Yesterday’s credit rating downgrade by Moody’s Investors Service has not surprised Minister of Finance and Economic Affairs Chris Sinckler.
And despite advice from the United States-based rating agency that Government needed to take further action to prevent the economy falling back into recession or having the rating lowered further, Sinckler said the administration intended to “stay the course on our fiscal consolidation programme”.
He also urged Barbadians to help Government in its quest to “seek to improve our levels of productivity, and move ahead hastily with our programme for restructuring the Barbados economy”.
In a ratings opinion released last evening in New York, Moody’s downgraded the island’s foreign and local currency bond ratings from Baa3 to Ba, commonly called junk and considered below investment grade, and ascribed a negative outlook.
It cited Barbados’ “continuing lacklustre economic performance” and “ongoing deterioration in the government’s debt metrics”.
In his response, however, Sinckler said the action was expected and took the positives from the analysis, including Moody’s view that “the worst of the economy and fiscal deterioration is behind Barbados”.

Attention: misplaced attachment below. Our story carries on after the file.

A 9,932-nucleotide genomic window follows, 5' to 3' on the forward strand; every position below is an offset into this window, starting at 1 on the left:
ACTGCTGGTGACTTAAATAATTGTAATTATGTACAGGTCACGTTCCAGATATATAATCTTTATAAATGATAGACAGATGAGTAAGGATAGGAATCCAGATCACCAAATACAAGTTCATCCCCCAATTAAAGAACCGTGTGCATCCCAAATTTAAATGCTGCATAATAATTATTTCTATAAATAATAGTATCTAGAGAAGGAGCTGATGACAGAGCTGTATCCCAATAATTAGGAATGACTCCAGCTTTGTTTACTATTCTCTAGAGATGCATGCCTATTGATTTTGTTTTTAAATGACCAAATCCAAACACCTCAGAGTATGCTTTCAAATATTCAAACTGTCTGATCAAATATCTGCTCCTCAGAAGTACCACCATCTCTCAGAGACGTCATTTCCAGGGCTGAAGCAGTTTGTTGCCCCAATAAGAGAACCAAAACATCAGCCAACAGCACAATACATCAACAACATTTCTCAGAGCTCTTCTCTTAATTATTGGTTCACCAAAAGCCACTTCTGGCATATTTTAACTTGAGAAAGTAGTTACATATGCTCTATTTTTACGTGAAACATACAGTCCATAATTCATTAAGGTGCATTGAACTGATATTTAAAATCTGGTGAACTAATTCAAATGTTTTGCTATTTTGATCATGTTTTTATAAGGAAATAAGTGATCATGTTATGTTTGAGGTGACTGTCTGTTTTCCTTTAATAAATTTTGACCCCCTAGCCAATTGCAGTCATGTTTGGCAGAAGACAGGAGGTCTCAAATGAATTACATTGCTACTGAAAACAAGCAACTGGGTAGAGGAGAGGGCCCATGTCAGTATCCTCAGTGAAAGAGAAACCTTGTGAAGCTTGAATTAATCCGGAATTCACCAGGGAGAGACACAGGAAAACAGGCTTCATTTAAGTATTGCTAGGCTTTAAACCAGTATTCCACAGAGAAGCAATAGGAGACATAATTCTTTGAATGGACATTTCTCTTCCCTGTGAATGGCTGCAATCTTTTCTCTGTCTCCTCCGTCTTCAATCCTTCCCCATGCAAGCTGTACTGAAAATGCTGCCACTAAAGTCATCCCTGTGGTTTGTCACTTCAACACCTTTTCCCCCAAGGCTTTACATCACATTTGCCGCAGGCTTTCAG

The minister said the downgrade, which follows a similar one from Standard and Poor’s in July, was “altogether likely”.
“Naturally, the continued weak global economic recovery, particularly among our largest trading partners in the USA, UK and most of CARICOM, has worked to compound the negativity of an already difficult economic situation, which heavily undermined Barbados’ prospects for a speedy recovery in growth,” he stated.
“And, in spite of what we have heard, and will continue to hear, the knock-on effects of this environment on our fiscal and economic situation remain clear and unmistakable.”
In addition to the view that the worse was behind Barbados, Sinckler deduced five main things from the Moody’s downgrade.
These included that “Barbados’ prospects for short term high growth levels will remain challenged because of the weaknesses in our major trading partner economies”; “these challenges are likely to affect our capacity for faster fiscal consolidation, notwithstanding the fact that efforts to strengthen our fiscal position have been successful thus far”; and “government must stay the course on its fiscal consolidation programme, strengthening it wherever possible, rather abandoning it”.
The official said the ratings action also suggested “that to attempt to introduce pro-cyclical fiscal measures (tax eases) to stimulate domestically driven growth will reverse the gains made so far by the country to turn around the situation and make matters much worse fiscally and economically”; and “that our foreign reserves levels remain adequate to satisfy our current and immediate future needs”. (SC)